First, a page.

Important Biomarkers for Prolonging Healthspan

The Takeaway:

The following tests are nonstandard in a traditional primary prevention setting yet can provide enormous value for early interventions of chronic, debilitating diseases such as dementia. Genetic testing can stratify the importance of obtaining the following labs through SNPs in genes that code for Lp(a), vitamin D metabolism, methylation, and more.

  • NMR Lipoprofile that includes LDL-P

  • ApoB

  • Lp(a)

  • Hemoglobin A1c

  • Fasting Insulin

  • Vitamin D, 25-OH

  • hs-CRP

  • Serum Vitamin B12

  • Serum Folate

  • Homocysteine

  • Uric Acid

  • CMP


There are three questions to consider when ordering a test: 1) Why do you want the test? 2) What are the acceptable values of the test? 3) How is the test going to change management? That is, you want to order a test for a purpose; you want to know how to interpret the test; and you want to be able to act upon what the test tells you. As medicine has advanced, so has the art of preventive care. The labs cited here are exceptionally useful in detecting metabolic derangements that silently increase the risk of diseases such as coronary artery atherosclerosis and dementia. Moreover, an intervention exists for every listed parameter if the lab value is found to be outside of the optimal range.

The nuances of this analysis will be discussed in a future “optimal lab” series where I will explain in depth why I order these labs for myself and the research that supports my choices. I will also present why many of the accepted “normal” lab values today are suboptimal and what the optimal values actually are. For now, please enjoy a brief write-up for each lab.

NMR Lipoprofile

The utility of the NMR Lipoprofile, which is the gold-standard tool to measure LDL-P, has been extensively discussed in a previous post. In brief, knowing your lipid profile and particle count will stratify your cardiovascular disease risk better than a normal lipid panel alone. The NMR Lipoprofile will also give you an insulin resistance score called HOMA-IR, which if elevated, is an indicator that you are at higher risk for developing diabetes. An alternative test to measure LDL-P is an ion mobilization test, however, it does not give an insulin resistance score and is not as accurate as NMR.


ApoB100 is a protein that is covalently bound in a 1:1 ratio on lipid particles that have the potential to be atherogenic. Knowing this number, along with an LDL-P, will help stratify risk for atherosclerosis.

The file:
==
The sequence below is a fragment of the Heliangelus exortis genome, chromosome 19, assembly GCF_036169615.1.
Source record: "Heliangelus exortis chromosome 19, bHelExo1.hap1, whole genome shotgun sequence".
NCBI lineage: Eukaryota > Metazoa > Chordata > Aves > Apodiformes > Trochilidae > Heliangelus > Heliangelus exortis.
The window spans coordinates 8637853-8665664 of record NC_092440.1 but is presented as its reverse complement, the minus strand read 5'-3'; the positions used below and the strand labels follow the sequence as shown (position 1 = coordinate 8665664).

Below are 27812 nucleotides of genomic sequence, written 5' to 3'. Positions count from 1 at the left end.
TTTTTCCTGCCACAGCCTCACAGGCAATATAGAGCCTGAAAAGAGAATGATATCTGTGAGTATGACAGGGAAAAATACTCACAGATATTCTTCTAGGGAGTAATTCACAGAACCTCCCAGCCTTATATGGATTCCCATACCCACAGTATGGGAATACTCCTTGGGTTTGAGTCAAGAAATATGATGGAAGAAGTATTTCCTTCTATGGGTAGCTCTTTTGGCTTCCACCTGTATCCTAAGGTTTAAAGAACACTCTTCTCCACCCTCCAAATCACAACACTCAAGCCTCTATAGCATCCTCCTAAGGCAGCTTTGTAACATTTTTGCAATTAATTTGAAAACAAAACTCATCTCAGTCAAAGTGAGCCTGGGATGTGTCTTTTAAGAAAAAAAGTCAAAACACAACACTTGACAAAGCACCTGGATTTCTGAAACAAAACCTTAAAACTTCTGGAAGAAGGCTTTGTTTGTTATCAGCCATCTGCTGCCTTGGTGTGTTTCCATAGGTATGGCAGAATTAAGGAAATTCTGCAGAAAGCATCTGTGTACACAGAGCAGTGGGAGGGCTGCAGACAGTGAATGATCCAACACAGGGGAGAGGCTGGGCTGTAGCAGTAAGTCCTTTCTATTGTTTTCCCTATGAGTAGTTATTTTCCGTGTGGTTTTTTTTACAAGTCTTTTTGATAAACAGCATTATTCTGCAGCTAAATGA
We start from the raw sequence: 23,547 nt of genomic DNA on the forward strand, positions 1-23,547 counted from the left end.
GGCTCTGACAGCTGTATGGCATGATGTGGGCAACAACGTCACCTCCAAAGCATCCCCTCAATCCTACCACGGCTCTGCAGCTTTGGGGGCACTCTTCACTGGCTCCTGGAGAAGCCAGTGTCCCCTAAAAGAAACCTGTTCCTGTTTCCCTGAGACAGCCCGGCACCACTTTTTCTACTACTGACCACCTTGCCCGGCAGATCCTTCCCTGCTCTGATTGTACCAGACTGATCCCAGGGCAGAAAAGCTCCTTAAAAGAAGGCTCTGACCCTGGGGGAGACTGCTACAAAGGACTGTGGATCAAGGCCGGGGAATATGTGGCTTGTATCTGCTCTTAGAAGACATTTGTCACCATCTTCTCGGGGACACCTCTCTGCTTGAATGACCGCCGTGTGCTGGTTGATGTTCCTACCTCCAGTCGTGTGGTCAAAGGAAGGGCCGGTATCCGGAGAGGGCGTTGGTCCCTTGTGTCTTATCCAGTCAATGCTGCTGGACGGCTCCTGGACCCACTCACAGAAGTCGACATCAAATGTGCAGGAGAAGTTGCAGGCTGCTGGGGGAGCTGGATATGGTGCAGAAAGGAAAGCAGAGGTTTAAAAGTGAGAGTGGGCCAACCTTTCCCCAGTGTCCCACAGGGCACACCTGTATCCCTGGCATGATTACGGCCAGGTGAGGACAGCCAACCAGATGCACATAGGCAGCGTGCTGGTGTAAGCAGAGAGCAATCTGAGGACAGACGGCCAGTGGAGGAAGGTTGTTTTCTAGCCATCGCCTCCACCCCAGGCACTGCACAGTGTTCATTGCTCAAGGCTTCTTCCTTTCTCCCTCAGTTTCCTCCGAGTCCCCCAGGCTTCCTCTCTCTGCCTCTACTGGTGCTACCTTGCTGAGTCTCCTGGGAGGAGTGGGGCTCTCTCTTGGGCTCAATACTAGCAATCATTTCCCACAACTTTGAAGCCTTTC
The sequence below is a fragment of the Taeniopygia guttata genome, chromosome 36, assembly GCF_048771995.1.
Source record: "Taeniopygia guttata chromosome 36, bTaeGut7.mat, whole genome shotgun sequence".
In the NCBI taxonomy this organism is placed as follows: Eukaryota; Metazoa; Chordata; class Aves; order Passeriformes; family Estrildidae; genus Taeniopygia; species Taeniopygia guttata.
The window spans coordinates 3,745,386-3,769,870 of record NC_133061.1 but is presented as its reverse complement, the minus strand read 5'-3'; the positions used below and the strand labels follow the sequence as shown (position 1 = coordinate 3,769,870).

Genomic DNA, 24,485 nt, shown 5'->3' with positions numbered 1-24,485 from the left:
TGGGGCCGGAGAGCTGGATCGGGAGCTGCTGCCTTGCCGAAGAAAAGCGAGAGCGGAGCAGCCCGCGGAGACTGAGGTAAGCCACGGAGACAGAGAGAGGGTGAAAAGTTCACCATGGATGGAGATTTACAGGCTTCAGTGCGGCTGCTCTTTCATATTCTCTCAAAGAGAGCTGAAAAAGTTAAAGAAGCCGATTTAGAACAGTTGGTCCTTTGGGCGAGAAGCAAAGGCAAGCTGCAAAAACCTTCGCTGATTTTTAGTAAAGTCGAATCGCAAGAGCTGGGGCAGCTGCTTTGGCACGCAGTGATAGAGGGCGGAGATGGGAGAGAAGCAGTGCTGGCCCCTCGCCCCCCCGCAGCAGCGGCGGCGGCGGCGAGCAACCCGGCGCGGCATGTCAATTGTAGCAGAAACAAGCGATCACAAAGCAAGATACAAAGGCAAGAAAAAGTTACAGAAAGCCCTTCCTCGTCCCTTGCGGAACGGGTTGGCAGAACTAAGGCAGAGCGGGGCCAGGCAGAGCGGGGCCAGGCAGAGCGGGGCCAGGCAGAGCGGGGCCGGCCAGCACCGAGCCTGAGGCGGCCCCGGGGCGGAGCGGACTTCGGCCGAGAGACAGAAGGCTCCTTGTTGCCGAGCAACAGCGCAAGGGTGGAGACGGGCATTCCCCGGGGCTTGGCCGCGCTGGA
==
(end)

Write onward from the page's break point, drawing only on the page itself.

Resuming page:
Lp(a) is an LDL particle with an additional protein subunit, named apo(a), covalently bound to apoB by a disulfide bond. The main determinant of Lp(a) levels seem to genetic. It is an atherogenic particle that predicts cardiovascular disease mortality independent of LDL levels.

Hemoglobin A1c

HbA1c is a measurement of the percentage of glycated hemoglobin versus regular hemoglobin at a point in time. This percentage can be extrapolated backwards by the average lifespan of a red blood cell, typically three to four months, to infer the average blood glucose. Interestingly, HbA1c best correlates with mean glucose over the previous two to three months. [10]

Fasting Insulin

Fasting insulin levels will increase as the body compensates for rising insulin resistance even in subjects with normal glucose tolerance. The extra lead time given by measuring both fasting insulin in addition to an oral glucose challenge test allows earlier identification and treatment of insulin resistance with lifestyle modifications.

25-OH Vitamin D

In addition to phosphorus, calcium, and bone health regulation, optimal vitamin D levels can improve glucose regulation, reduce proteinuria, decrease inflammatory markers, and improve endothelial cardiovascular markers, including arterial stiffness. [1,2,3]


Hs-CRP is an indication of ongoing inflammation. Higher hs-CRP values have a positive association with metabolic syndrome components and increase the odds of having metabolic syndrome and other diseases. [4,5]

Serum Vitamin B12, Serum Folate, Homocysteine

These labs evaluate the enzymes, coenzymes, and molecules of the methionine and folate cycles. A much larger “optimal lab” series post is in the works for these tests. Elevated homocysteine is a common comorbidity, or frequently occurs with, decreased B12 or Folate. It is also a risk factor for hypercoagulability, cardiovascular and cerebrovascular disease. Improving homocysteine levels into optimal ranges can improve cognitive impairment in elderly and slow the rate of brain atrophy. [6,7]

Uric Acid

Uric acid has been causally linked in large studies with cardiovascular morality. [8] Other studies have confirmed this relationship in women but not men. [9]


The liver enzyme component of the comprehensive metabolic panel (CMP) can evaluate for intrahepatic pathologies such as non-alcoholic fatty liver disease, which is likely to become the number one cause of liver transplants in the near future.












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